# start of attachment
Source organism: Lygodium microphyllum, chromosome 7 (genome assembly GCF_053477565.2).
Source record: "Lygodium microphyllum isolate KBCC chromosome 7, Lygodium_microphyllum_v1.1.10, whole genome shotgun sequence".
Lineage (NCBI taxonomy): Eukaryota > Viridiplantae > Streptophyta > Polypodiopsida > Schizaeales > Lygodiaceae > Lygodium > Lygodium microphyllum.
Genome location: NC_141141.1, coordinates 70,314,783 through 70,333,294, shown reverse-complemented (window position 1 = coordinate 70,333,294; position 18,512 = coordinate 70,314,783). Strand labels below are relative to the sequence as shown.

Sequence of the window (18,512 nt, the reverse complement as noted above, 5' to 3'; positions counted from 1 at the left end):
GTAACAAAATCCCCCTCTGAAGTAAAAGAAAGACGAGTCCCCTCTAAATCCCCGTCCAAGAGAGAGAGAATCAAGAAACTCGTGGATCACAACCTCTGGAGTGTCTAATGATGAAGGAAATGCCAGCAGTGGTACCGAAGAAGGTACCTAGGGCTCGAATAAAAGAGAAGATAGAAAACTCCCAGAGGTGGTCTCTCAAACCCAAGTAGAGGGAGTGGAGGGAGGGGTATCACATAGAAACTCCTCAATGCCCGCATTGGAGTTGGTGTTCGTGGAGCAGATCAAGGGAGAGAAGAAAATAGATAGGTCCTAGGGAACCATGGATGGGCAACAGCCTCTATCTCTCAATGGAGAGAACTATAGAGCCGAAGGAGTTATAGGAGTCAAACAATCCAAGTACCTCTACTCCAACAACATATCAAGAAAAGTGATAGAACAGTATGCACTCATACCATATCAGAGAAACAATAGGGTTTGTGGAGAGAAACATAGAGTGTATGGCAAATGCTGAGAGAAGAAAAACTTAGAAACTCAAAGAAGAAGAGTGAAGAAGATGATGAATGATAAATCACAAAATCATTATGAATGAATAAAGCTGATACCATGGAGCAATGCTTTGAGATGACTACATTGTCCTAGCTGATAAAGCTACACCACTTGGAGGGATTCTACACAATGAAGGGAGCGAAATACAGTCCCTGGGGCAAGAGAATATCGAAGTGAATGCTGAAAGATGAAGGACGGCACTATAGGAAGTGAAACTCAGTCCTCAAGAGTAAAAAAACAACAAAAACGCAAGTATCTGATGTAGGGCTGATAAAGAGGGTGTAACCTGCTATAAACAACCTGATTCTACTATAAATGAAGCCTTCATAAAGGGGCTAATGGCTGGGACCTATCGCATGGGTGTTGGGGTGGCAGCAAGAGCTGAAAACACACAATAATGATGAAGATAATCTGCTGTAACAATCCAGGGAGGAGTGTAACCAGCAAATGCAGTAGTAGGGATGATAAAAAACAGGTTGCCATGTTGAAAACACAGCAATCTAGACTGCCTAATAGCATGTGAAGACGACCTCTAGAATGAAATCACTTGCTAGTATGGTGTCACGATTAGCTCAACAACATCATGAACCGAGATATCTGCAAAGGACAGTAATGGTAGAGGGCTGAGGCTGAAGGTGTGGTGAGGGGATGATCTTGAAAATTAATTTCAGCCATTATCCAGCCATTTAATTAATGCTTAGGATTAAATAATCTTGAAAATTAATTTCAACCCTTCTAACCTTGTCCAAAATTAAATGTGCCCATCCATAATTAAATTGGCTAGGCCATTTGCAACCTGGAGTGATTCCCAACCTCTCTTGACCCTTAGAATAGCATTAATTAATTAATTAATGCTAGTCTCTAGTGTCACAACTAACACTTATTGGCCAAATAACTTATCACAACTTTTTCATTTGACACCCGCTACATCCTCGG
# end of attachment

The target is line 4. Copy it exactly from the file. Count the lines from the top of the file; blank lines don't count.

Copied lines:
Genome location: NC_141141.1, coordinates 70,314,783 through 70,333,294, shown reverse-complemented (window position 1 = coordinate 70,333,294; position 18,512 = coordinate 70,314,783). Strand labels below are relative to the sequence as shown.